(CNN) -- Travelers with Labor Day weekend plans along beaches in Hurricane Earl's path should proceed with caution, check road conditions and confirm lodging plans before starting out, safety and tourism officials say.
At noon Friday, an evacuation order for parts of North Carolina's Outer Banks was lifted. Towns including Duck, Kill Devil Hills, Kitty Hawk, Manteo, Nags Head and Southern Shores are open, according to Dare County's emergency management division.
No re-entry passes are required to access the re-opened areas. Officials urge motorists to be cautious of deep standing water, which can cause brake failure and loss of vehicle control.
"Visitors planning travel to Dare County should first consult with their accommodations provider to confirm lodging reservations," said a bulletin from the emergency officials.
The mandatory evacuation order for Hatteras Island remained in effect at noon as transportation department crews worked to clear Highway 12 of sand and standing water.
Beaches further south are doing business as usual.
"There are no evacuation orders in place down there and we're hoping that people will be able to enjoy their weekend and the beautiful weather," said Greer Beaty, communications director for North Carolina's Department of Transportation.
Visitors looking for information about road conditions and ferry service should consult the department's website and Twitter feeds for up-to-the-minute information, Beaty said.
The storm lashed portion's of the North Carolina coast Thursday into Friday morning, but the state appears to have "dodged the bullet" with minimal damage and no loss of life, said Gov. Bev Perdue.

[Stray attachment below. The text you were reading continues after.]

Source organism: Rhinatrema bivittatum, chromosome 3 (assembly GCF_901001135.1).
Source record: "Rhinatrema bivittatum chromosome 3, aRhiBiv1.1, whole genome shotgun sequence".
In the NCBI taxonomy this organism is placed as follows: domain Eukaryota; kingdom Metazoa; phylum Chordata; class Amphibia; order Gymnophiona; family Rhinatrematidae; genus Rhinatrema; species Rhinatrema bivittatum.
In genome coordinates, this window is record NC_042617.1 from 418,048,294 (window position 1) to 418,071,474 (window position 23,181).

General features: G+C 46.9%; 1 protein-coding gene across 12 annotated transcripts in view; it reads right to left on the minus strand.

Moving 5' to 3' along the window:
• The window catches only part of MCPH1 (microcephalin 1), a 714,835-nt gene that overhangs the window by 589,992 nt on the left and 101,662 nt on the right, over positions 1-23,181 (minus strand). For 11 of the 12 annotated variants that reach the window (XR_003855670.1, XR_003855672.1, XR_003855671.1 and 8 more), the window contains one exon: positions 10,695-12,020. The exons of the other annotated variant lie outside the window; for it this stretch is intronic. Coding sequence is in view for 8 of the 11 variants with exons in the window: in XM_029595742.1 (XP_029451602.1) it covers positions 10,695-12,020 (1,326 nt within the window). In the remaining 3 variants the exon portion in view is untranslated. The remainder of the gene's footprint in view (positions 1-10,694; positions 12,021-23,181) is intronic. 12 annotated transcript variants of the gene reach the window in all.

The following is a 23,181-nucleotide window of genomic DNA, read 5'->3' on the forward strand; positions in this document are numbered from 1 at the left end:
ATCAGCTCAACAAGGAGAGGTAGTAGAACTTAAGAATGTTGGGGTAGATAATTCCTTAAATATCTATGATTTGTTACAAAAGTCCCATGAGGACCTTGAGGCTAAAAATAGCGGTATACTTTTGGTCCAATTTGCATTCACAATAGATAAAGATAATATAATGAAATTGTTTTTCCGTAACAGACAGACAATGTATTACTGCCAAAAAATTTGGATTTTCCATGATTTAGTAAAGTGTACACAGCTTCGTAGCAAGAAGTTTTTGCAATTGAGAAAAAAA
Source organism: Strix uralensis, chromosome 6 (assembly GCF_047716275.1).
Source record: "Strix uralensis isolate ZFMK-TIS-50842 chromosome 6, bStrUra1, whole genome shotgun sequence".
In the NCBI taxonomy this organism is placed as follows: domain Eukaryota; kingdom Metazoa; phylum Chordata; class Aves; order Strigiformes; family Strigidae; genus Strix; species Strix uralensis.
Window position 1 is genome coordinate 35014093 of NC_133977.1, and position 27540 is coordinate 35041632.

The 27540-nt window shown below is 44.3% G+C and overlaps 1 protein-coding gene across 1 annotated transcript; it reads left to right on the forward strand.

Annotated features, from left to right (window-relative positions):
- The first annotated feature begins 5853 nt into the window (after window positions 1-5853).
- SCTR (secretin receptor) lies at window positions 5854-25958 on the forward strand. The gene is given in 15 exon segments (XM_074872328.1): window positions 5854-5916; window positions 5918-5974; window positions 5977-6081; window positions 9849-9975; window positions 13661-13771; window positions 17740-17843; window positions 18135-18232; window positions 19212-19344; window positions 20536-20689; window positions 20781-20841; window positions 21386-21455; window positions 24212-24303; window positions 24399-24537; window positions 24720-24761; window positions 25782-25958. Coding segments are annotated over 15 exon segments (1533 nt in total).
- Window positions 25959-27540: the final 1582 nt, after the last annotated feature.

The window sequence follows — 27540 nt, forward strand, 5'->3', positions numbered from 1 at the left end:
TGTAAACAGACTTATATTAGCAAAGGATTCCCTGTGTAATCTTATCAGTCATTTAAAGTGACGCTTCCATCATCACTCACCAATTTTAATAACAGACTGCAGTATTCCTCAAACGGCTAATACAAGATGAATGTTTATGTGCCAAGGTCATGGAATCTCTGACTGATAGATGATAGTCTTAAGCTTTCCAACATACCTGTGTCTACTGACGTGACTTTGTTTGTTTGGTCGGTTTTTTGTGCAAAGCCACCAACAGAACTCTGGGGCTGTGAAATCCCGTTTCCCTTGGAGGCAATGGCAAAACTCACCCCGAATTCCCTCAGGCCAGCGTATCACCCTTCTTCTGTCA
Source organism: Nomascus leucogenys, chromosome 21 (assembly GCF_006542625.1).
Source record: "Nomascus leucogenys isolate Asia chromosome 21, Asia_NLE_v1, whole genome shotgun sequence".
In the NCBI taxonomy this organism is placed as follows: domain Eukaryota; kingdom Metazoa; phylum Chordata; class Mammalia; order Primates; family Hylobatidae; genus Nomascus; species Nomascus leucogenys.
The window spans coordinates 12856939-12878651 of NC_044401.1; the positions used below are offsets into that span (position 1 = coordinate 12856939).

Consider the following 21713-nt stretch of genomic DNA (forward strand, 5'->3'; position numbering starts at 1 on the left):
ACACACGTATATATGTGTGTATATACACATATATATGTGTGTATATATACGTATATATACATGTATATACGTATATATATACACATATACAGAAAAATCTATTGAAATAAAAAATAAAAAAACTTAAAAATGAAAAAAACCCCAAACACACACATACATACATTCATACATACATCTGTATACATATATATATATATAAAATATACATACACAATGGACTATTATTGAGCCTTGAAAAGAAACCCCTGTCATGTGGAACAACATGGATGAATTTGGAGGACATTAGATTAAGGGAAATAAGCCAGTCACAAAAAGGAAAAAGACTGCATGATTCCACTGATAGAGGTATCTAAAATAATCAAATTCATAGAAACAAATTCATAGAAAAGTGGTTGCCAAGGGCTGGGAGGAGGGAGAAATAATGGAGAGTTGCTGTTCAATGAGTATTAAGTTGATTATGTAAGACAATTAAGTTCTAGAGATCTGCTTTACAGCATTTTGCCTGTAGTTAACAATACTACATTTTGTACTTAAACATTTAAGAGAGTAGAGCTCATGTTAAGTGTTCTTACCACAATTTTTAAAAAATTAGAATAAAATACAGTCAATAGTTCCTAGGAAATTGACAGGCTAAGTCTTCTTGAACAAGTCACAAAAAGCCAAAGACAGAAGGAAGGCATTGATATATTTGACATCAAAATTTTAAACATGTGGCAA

Up the coast in Massachusetts, officials and residents are preparing to receive the storm Friday.
Massachusetts Gov. Deval Patrick cautioned travelers going to Cape Cod and nearby islands to take shelter before the brunt of the weather arrives.
"If you are traveling to or from the Cape or the islands this weekend, be off the roads and indoors from Friday afternoon through Saturday," Patrick said at a news conference.
Travelers planning to head to the coast on Saturday should check conditions before heading out, he said.
Rough seas curtailed some ferry service, but state transportation officials were not seeing traffic problems midday Friday, said spokesman Peter Judge.
"The expectation is most people will have the opportunity come tomorrow morning to head down to the Cape and hopefully the seas will not be so rough and ferry service will be able to continue," he said.
Travelers should check on road conditions and ferry service in the morning and exercise caution on the beaches, where the surf has been rough since Tropical Storm Danielle.
Dangerous currents may be the biggest issue for weekend visitors. Heed warnings, make sure there's a lifeguard on the beach and swim with others, Judge advised.
"It's supposed to be a lovely weekend, but the surf is going to continue to look pretty impressive, but also be pretty dangerous as well."